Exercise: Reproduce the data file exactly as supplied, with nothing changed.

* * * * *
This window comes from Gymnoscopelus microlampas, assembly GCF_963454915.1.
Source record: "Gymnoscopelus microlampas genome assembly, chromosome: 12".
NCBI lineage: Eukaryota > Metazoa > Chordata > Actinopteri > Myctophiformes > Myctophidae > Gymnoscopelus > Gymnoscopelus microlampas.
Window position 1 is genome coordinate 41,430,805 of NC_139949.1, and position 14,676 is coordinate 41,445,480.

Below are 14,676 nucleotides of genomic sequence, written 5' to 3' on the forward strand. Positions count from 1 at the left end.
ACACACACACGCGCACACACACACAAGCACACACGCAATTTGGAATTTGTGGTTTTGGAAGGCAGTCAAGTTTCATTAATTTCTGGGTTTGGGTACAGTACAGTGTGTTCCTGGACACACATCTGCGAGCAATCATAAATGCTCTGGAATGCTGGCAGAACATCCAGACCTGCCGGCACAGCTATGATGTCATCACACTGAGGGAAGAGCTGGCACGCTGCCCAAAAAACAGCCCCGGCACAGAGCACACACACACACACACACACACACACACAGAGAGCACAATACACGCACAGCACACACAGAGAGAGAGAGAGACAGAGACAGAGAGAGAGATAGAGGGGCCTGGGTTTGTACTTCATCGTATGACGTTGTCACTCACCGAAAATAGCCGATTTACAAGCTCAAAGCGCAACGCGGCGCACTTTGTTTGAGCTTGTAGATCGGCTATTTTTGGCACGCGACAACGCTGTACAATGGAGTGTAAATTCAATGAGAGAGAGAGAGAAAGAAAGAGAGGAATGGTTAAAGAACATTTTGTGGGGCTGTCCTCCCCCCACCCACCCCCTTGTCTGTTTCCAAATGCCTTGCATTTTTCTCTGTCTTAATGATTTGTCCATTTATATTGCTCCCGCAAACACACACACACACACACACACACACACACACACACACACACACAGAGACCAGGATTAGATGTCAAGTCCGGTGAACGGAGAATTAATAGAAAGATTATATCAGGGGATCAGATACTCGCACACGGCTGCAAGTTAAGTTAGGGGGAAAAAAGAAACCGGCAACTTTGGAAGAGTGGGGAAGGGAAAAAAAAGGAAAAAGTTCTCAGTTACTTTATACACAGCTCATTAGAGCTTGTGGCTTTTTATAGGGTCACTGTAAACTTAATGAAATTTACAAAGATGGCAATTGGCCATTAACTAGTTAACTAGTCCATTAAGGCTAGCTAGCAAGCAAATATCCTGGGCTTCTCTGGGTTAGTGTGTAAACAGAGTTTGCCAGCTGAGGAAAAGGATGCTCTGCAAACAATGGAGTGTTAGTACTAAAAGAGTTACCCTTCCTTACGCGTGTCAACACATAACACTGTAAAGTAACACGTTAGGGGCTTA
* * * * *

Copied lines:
This window comes from Gymnoscopelus microlampas, assembly GCF_963454915.1.
Source record: "Gymnoscopelus microlampas genome assembly, chromosome: 12".
NCBI lineage: Eukaryota > Metazoa > Chordata > Actinopteri > Myctophiformes > Myctophidae > Gymnoscopelus > Gymnoscopelus microlampas.
Window position 1 is genome coordinate 41,430,805 of NC_139949.1, and position 14,676 is coordinate 41,445,480.

Below are 14,676 nucleotides of genomic sequence, written 5' to 3' on the forward strand. Positions count from 1 at the left end.
ACACACACACGCGCACACACACACAAGCACACACGCAATTTGGAATTTGTGGTTTTGGAAGGCAGTCAAGTTTCATTAATTTCTGGGTTTGGGTACAGTACAGTGTGTTCCTGGACACACATCTGCGAGCAATCATAAATGCTCTGGAATGCTGGCAGAACATCCAGACCTGCCGGCACAGCTATGATGTCATCACACTGAGGGAAGAGCTGGCACGCTGCCCAAAAAACAGCCCCGGCACAGAGCACACACACACACACACACACACACACACAGAGAGCACAATACACGCACAGCACACACAGAGAGAGAGAGAGACAGAGACAGAGAGAGAGATAGAGGGGCCTGGGTTTGTACTTCATCGTATGACGTTGTCACTCACCGAAAATAGCCGATTTACAAGCTCAAAGCGCAACGCGGCGCACTTTGTTTGAGCTTGTAGATCGGCTATTTTTGGCACGCGACAACGCTGTACAATGGAGTGTAAATTCAATGAGAGAGAGAGAGAAAGAAAGAGAGGAATGGTTAAAGAACATTTTGTGGGGCTGTCCTCCCCCCACCCACCCCCTTGTCTGTTTCCAAATGCCTTGCATTTTTCTCTGTCTTAATGATTTGTCCATTTATATTGCTCCCGCAAACACACACACACACACACACACACACACACACACACACACACACAGAGACCAGGATTAGATGTCAAGTCCGGTGAACGGAGAATTAATAGAAAGATTATATCAGGGGATCAGATACTCGCACACGGCTGCAAGTTAAGTTAGGGGGAAAAAAGAAACCGGCAACTTTGGAAGAGTGGGGAAGGGAAAAAAAAGGAAAAAGTTCTCAGTTACTTTATACACAGCTCATTAGAGCTTGTGGCTTTTTATAGGGTCACTGTAAACTTAATGAAATTTACAAAGATGGCAATTGGCCATTAACTAGTTAACTAGTCCATTAAGGCTAGCTAGCAAGCAAATATCCTGGGCTTCTCTGGGTTAGTGTGTAAACAGAGTTTGCCAGCTGAGGAAAAGGATGCTCTGCAAACAATGGAGTGTTAGTACTAAAAGAGTTACCCTTCCTTACGCGTGTCAACACATAACACTGTAAAGTAACACGTTAGGGGCTTA